Residents living in the northeast quarter of the US and parts of Canada have been blasted by a rash of cold weather recently – and it turns out global warming could be behind it. Chris Mooney, host of the Climate Desk, put together an informative report on exactly how global warming could lead to more frequent, heavy snow storms.
While it might seem counter intuitive that warmer air can lead to more snowfall, it makes scientific sense. As the air becomes warmer, it holds more moisture. Just think about how during the summer, the air feels more like a soup. On a global scale, this warmer air makes the atmosphere wetter, while winter temperatures are still low enough to produce whiteout conditions. Climate change also warms the world’s oceans, from which east coast storms gather their strength.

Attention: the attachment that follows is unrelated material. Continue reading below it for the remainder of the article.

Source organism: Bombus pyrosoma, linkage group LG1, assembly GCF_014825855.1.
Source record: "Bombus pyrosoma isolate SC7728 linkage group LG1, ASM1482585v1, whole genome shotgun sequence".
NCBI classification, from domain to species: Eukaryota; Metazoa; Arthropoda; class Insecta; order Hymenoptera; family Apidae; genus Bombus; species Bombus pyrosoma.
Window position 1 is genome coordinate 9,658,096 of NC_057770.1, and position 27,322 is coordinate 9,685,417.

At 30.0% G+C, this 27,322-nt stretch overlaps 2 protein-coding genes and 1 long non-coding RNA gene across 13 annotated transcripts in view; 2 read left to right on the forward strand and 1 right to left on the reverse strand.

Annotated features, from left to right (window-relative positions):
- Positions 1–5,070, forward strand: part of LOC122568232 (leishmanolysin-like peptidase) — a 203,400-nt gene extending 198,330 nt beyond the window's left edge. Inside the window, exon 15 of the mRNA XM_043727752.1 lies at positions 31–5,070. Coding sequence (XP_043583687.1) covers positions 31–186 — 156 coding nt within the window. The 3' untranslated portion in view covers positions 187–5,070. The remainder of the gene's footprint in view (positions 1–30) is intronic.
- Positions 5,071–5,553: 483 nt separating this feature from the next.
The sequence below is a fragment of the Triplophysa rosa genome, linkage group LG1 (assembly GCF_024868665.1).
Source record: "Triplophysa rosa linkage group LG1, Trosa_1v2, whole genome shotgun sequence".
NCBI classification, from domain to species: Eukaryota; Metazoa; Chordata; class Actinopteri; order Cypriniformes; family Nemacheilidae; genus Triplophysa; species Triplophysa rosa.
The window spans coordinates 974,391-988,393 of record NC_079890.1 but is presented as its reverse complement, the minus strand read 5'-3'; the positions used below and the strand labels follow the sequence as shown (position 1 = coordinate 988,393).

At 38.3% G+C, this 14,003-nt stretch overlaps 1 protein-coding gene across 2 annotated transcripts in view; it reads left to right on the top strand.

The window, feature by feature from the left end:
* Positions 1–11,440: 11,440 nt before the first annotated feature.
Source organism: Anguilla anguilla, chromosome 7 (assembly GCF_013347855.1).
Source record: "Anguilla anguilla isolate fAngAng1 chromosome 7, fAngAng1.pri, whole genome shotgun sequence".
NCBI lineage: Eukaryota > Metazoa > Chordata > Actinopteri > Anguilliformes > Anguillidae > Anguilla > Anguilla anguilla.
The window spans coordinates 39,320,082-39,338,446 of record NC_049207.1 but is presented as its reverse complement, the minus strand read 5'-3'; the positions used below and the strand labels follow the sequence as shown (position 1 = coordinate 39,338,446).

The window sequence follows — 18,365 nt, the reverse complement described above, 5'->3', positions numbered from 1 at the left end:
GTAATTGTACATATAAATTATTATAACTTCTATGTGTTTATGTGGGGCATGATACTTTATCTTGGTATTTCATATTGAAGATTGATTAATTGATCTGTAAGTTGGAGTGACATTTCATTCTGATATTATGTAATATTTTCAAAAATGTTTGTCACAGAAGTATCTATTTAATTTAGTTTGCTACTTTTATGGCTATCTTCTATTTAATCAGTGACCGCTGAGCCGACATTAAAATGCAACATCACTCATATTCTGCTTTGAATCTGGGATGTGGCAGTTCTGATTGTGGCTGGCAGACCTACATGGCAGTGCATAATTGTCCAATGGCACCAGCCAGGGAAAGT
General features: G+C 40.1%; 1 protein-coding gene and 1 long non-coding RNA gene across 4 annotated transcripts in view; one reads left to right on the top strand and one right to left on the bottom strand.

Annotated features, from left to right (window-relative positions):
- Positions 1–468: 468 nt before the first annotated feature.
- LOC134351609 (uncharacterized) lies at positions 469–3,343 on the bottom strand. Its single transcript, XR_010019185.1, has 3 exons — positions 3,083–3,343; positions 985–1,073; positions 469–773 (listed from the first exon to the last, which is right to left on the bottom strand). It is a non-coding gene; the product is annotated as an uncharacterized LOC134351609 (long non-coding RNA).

It’s not a recent trend, either. Between the years of 1958 to 2007 the US has seen a remarkable increase in heavy precipitation. Rainfall in the northeast has increased 67%, and rainfall in areas surrounding the Great Lakes has increased 31%. In the last few weeks since the New Year, northern parts of America have been assaulted by two Polar Vortexes, and then there was the “Snowmageddon” in Feburary of 2010. While snowfalls will be more frequent and heavy, the flaky cover isn’t expected to last long in a warmer world where Arctic ice packs are already melting.